[Ip-health] IUT sources: US will abandon May 10 Agreement on medicines this week in Chicago

Peter Maybarduk pmaybarduk at citizen.org
Sat Sep 10 21:58:24 PDT 2011

It seems likely that the US will take another major step backward in access to medicines policy at the Trans-Pacific FTA negotiations this week in Chicago, by abandoning elements of the "May 10th Agreement" on access to medicines.  Public health advocates fought hard for that agreement, which was brokered between Congressional leaders and President Bush in 2007 and reduced the negative impact of US FTAs on access to medicines. 

The story below also lays out part of the argument we are expecting to read Monday in a USTR white paper on access to medicines.  

Fortunately, developing countries are fighting back at the IP negotiating table, and all indications are the parties remain very far apart on IP, with an increasingly vocal bloc  pressing for a TRIPS-aligned, rather than TRIPS-plus, structure.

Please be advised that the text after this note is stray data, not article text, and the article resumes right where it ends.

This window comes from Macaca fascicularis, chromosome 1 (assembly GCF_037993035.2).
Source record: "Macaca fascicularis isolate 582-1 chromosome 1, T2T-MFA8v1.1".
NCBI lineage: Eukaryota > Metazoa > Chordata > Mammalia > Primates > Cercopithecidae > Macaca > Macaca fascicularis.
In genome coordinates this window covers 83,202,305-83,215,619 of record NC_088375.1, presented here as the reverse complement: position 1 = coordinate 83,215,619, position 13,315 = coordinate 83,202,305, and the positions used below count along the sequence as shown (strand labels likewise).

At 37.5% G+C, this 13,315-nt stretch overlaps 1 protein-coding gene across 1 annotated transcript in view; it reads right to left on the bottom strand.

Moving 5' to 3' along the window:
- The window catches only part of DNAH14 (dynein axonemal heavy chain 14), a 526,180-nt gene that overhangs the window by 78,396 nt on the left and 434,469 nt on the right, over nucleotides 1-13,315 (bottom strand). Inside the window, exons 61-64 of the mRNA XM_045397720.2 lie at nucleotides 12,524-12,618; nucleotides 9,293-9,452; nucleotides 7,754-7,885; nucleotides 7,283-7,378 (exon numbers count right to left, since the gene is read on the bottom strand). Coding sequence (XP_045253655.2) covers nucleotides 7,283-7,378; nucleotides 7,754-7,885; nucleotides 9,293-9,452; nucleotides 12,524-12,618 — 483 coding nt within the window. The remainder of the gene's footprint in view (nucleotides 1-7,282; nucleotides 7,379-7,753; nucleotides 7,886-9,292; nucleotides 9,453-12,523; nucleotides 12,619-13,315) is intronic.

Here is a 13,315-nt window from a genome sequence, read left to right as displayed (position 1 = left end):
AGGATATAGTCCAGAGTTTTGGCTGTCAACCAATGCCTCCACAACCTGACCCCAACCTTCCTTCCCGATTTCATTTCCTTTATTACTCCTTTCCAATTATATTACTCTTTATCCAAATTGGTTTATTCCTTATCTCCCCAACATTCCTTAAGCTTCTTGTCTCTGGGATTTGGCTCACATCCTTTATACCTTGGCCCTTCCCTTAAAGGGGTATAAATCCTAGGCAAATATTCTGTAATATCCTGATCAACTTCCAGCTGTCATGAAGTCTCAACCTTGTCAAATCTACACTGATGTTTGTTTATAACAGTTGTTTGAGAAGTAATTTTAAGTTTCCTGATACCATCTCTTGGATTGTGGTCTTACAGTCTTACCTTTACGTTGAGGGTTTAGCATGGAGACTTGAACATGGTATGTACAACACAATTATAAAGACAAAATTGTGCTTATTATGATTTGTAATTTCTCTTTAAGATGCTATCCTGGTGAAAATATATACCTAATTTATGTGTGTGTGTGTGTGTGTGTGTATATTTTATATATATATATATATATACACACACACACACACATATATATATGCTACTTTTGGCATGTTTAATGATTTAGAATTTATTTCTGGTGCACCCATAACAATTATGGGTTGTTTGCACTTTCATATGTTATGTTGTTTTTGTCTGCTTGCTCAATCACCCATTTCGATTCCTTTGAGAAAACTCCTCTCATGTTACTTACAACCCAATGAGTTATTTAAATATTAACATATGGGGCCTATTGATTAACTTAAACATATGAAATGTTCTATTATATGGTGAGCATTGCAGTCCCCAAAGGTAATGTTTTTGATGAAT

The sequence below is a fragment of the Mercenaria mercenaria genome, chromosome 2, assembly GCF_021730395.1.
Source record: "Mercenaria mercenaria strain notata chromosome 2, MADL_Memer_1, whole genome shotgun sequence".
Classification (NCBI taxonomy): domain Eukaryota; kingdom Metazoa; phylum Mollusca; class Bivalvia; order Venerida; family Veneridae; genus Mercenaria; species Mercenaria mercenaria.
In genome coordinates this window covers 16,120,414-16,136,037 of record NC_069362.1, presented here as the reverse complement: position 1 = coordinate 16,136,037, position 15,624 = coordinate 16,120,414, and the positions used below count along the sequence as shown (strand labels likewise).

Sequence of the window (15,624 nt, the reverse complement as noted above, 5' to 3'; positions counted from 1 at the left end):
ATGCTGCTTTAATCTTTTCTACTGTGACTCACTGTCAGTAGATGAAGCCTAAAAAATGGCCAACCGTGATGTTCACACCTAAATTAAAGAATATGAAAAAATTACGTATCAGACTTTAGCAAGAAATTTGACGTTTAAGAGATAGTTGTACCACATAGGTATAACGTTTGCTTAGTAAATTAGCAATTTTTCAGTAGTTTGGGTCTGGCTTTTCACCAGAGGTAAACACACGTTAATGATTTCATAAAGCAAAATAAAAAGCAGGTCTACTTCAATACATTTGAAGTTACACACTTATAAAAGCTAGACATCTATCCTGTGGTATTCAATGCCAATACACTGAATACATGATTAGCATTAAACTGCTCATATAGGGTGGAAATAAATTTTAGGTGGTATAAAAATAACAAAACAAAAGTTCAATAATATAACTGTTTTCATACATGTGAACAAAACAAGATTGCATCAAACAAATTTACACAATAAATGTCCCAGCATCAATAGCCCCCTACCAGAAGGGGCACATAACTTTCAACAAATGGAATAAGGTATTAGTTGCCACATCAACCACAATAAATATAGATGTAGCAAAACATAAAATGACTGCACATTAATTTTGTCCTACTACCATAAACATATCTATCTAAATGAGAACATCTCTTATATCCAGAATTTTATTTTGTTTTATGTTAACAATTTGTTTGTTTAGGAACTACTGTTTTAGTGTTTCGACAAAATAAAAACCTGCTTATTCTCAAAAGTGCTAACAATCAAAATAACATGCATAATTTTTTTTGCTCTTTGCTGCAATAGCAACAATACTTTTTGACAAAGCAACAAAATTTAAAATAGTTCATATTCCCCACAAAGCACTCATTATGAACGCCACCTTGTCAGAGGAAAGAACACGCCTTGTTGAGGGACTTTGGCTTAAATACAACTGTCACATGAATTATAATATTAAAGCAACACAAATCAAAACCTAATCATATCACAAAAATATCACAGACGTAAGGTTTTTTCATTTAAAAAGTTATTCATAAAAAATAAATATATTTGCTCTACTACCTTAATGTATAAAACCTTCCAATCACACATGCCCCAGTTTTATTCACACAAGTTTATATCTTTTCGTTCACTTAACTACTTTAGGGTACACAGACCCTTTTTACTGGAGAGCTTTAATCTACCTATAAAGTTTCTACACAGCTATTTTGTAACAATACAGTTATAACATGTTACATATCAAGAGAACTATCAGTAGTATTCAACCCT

Inside US Trade Daily News
USTR To Table Full IPR Text, Explanatory IPR ‘White Paper’ Next Week
Posted: September 10, 2011
CHICAGO, IL -- The Office of the U.S. Trade Representative intends to table all outstanding proposals related to intellectual property rights in the Trans-Pacific Partnership (TPP) talks, including its most controversial proposals on patent protections, early next week, according to a senior U.S. negotiator.

U.S. officials are also expected to issue by Monday (Sept. 12) an accompanying public “white paper” on intellectual property rights that will outline its general approach on access to medicines in the TPP talks, the negotiator said.

“There are a lot of issues that we’re looking at that have some degree of sensitivity, and this is one where we’ve spent a lot of time speaking to stakeholders of all of the communities involved,” the negotiator said. The white paper is being released “so people understand what our position is and how we’ve thought through this issue.”

How USTR will handle the three “May 10” IPR issues is one of the most controversial areas of the TPP talks. Under the “May 10” deal, the United States changed patent provisions in trade deals with Colombia, Panama and South Korea to better ensure adequate access to medicines.